The Do-Re-Mi

by Ken Kuhlken

Published by Poisoned Pen Press

307 pages, 2006

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The Rap Sheet




Summertime Won’t Be a Love-in There

Reviewed by Stephen Miller

Ken Kuhlken first burst onto the crime fiction scene with The Loud Adios, which won the Private Eye Writers of America/St. Martin's Press Award for Best First Private Eye novel for the year 1991. Set in 1943, it introduced private eye Tom Hickey and his family, and continued for two other books, The Venus Deal (1993) and The Angel Gang (1994). As the Hickey novels stretched into the 1950s it appeared that the thread had run itself out.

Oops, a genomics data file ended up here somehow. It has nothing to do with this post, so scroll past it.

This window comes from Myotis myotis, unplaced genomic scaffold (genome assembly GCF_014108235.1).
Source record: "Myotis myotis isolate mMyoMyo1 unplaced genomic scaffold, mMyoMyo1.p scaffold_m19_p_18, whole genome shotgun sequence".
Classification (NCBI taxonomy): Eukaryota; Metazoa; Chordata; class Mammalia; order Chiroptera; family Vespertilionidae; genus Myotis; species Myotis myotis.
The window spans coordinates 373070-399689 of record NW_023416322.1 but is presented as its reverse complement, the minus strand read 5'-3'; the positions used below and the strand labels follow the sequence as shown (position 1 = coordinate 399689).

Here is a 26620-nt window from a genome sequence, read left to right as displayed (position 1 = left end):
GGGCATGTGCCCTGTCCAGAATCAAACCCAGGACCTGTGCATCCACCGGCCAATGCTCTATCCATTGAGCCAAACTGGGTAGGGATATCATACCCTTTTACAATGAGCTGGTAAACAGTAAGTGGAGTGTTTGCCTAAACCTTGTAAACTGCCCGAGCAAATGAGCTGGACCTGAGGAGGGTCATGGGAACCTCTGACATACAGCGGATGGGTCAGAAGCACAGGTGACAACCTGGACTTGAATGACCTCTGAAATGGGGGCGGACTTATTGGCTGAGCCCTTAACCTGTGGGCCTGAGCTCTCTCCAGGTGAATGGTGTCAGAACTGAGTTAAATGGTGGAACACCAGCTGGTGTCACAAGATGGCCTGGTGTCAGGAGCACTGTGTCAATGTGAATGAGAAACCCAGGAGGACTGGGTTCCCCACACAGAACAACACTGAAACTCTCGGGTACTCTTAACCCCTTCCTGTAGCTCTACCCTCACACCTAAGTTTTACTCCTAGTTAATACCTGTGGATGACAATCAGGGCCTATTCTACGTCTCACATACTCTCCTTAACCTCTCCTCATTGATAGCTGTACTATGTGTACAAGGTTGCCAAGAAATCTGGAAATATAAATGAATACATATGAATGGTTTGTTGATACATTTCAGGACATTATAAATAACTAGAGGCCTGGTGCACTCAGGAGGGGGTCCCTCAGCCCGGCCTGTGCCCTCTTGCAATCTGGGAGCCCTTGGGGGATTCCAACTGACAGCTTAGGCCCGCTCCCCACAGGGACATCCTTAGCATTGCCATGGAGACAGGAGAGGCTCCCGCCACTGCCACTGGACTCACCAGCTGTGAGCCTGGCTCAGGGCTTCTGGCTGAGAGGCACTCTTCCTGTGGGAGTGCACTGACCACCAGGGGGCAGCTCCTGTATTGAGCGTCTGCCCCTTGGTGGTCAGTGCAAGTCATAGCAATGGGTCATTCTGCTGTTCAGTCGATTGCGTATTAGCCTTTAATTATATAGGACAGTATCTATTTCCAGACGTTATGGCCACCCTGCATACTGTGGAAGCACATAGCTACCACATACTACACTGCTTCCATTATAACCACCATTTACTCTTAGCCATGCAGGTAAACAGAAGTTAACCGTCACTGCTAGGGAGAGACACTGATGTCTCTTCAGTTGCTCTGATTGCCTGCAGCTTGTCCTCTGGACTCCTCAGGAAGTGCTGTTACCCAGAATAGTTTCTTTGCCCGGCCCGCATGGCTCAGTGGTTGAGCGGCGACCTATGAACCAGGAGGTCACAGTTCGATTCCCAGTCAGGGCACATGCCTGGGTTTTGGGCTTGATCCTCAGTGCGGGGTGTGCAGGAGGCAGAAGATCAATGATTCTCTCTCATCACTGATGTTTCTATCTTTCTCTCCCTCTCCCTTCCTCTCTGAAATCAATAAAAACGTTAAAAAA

Tom Hickey is back, however, in Kuhlken's latest, The Do-Re-Mi. Set in the summer of 1972, Tom Hickey is now a supporting character to his son Clifford, a disaffected soon-to-be law student who drives north into the redwoods of Northern California to attend and play at a folk jamboree in the town of Evergreen, a tense place overrun by both hippies and a sadistic motorcycle gang known as The Cossacks. Clifford's other reason to drive north is to reconnect with his adopted brother, Alvaro. Alvaro is a barely balanced Vietnam veteran and fellow musician who is all too familiar with the tactics of jungle warfare. Only hours after their reunion, both brothers are rudely awakened from their sleep at Alvaro's campsite by the sound of gunfire. Local law enforcement suspects Alvaro of having killed a deputy's son, for reasons that are unclear and seen as mere details. The deceased was also somehow involved with The Cossacks. Alvaro grabs his Browning rifle and heads for the hills. Clifford is arrested, cuffed (tightly enough to damage one of his hands and make a musical future doubtful) and taken to the local police station, where it's made plain that Alvaro is responsible for the murder and his flight from justice will only make things worse.